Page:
What Causes a DNS Server to Go Down?


Heather Bennett

Have you ever experienced the frustration of not being able to access a website or an online service? One of the possible reasons for this issue could be a DNS server going down. In this article, we will explore what causes a DNS server to go down and how it affects your internet experience.

What is a DNS Server?

Before we delve into the causes of a DNS server going down, let’s first understand what a DNS server is. DNS stands for Domain Name System, and it is responsible for translating human-readable domain names (such as www.example.com) into machine-readable IP addresses (such as

A DNS server acts as a directory that helps your device connect to the correct web server when you enter a URL in your browser. Without DNS, we would need to remember complex IP addresses for every website we want to visit.

Causes of DNS Server Downtime

There can be several reasons why a DNS server may go down. Let’s explore some common causes:

  • Network Connectivity Issues: The most common cause of DNS server downtime is network connectivity issues. If the physical connection between your device and the DNS server is disrupted due to factors like cable damage or power outage, the server becomes unreachable.
  • DNS Misconfigurations: Sometimes, misconfigurations in the DNS settings can cause the server to go down.

    These misconfigurations can occur at various levels, including the domain registrar, hosting provider, or even within the internal network infrastructure.

  • Distributed Denial of Service (DDoS) Attacks: DDoS attacks are malicious attempts to overwhelm a network or server with excessive traffic, rendering it inaccessible. DNS servers are often Targeted by DDoS attacks, causing them to go down temporarily.
  • Hardware or Software Failures: Like any other server, a DNS server can experience hardware or software failures. Faulty hardware components, outdated software, or bugs in the DNS server software can lead to downtime.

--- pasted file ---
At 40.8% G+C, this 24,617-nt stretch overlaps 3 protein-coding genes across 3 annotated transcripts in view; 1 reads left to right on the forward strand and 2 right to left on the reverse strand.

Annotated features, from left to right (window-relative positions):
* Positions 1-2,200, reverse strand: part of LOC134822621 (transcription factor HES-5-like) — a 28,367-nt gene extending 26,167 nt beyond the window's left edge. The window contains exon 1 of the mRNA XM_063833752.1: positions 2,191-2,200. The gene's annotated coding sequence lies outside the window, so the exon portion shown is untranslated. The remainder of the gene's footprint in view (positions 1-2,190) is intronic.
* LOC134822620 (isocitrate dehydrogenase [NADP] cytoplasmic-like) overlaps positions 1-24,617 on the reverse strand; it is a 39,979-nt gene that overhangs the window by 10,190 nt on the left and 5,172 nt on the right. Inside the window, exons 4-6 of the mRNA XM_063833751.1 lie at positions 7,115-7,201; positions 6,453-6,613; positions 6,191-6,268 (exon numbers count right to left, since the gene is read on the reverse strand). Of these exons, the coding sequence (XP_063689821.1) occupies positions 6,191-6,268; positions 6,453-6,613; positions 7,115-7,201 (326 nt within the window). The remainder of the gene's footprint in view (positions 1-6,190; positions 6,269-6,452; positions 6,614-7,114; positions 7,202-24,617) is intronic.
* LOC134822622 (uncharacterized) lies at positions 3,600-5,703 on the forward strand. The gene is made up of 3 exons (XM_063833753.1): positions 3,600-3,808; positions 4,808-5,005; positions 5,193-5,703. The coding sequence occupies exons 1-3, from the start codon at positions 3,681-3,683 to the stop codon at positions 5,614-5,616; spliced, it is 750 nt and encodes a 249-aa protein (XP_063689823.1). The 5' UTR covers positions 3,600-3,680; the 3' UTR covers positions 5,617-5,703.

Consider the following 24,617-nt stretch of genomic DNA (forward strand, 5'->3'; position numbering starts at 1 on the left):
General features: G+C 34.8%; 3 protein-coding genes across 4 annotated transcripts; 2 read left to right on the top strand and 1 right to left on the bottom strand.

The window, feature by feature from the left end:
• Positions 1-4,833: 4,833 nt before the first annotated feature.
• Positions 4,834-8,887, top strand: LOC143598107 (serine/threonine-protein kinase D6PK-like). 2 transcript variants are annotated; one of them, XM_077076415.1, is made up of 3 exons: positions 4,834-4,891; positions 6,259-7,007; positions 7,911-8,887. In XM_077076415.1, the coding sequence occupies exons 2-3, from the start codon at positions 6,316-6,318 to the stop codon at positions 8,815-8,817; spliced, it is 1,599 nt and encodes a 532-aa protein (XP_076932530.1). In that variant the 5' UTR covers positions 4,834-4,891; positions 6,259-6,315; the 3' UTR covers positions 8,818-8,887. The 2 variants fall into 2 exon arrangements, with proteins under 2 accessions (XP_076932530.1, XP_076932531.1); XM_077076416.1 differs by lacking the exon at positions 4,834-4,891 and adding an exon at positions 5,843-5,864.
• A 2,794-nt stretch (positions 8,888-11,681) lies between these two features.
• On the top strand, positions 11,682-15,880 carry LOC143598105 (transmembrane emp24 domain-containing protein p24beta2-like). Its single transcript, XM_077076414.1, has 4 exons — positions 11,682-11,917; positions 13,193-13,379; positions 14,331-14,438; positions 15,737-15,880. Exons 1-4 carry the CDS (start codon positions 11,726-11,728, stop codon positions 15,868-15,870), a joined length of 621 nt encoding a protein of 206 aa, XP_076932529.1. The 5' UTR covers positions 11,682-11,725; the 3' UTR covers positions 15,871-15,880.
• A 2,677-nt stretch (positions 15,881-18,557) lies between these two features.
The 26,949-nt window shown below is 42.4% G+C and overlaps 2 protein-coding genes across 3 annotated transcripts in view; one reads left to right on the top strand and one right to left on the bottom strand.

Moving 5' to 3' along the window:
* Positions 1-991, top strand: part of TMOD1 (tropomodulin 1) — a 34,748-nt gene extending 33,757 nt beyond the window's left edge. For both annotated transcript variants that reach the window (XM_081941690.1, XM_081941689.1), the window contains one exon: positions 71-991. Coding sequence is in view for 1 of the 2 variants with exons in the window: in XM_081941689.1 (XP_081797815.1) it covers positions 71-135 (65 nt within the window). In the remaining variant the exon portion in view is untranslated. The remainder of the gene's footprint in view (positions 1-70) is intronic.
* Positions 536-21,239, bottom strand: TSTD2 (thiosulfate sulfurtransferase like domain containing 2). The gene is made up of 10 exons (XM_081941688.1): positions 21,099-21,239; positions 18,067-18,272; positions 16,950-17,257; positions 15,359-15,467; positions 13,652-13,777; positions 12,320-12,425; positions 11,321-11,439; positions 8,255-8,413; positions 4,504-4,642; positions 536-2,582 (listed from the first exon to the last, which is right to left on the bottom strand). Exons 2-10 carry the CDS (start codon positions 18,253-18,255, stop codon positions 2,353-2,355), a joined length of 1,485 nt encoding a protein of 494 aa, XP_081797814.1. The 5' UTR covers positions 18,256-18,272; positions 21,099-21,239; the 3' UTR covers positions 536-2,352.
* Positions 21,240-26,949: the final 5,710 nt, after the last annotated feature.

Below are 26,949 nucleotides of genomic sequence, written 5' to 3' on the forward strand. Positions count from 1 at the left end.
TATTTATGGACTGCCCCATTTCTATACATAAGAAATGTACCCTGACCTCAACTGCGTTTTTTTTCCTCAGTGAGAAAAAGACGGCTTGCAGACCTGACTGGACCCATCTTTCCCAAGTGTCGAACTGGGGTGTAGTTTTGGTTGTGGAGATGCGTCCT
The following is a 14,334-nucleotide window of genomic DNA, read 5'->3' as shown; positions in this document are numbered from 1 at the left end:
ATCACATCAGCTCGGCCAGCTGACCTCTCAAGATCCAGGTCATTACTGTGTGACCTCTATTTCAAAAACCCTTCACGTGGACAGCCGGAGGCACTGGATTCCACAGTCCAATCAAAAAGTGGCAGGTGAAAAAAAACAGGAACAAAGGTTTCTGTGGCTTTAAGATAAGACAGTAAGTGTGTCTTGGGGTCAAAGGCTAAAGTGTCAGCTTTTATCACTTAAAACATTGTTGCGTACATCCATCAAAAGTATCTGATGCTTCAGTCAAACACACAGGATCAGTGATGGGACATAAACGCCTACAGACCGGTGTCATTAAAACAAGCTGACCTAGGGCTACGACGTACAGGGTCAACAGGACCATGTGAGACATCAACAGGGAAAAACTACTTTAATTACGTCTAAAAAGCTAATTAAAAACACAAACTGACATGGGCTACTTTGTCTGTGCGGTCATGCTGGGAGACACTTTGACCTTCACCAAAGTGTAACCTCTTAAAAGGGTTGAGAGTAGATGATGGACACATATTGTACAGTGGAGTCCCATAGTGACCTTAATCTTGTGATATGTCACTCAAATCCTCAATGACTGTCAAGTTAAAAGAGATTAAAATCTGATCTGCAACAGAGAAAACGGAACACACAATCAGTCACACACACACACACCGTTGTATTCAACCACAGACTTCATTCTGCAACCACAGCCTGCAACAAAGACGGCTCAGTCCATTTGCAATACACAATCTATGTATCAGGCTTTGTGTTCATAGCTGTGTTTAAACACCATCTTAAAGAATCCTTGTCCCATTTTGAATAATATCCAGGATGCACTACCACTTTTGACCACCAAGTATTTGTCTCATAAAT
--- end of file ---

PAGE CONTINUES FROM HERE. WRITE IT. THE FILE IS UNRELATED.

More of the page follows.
Impact of DNS Server Downtime

When a DNS server goes down, it can have significant implications for your internet experience. Here are some of the impacts:

  • Inability to Access Websites: The primary impact of a DNS server going down is the inability to access websites through their domain names. Without the translation provided by the DNS server, your browser will not be able to find the correct IP address associated with a domain name.
  • Email Delivery Issues: A malfunctioning DNS server can also affect email delivery.

    Email servers rely on DNS records to route emails correctly. When a DNS server is down, email delivery may be delayed or fail altogether.

  • Slow Internet Connection: In some cases, when a DNS server is experiencing issues but not completely down, it can result in slow internet connection speeds. This happens because your device has to wait longer for the DNS queries to be resolved.

Preventing and Resolving DNS Server Downtime

To prevent and resolve DNS server downtime issues, here are some steps you can take:

  • Maintain Redundant DNS Servers: By having multiple DNS servers spread across different locations, you can ensure that if one server goes down, others will continue serving requests.
  • Regularly Monitor DNS Infrastructure: Implementing monitoring tools to keep an eye on your DNS infrastructure allows you to identify and address issues proactively before they cause significant disruptions.
  • Implement DDoS Protection: To protect your DNS servers from DDoS attacks, consider implementing DDoS protection services that can detect and mitigate such attacks in real-time.
  • Perform Routine Maintenance: Regularly update the DNS server software, patch security vulnerabilities, and perform hardware maintenance to minimize the chances of failure.


In conclusion, a DNS server may go down due to network connectivity issues, misconfigurations, DDoS attacks, or hardware/software failures. When a DNS server is down, it can result in the inability to access websites, email delivery issues, and slow internet connection speeds. By maintaining redundant servers and implementing proactive measures like monitoring and DDoS protection, you can minimize the impact of DNS server downtime on your internet experience.

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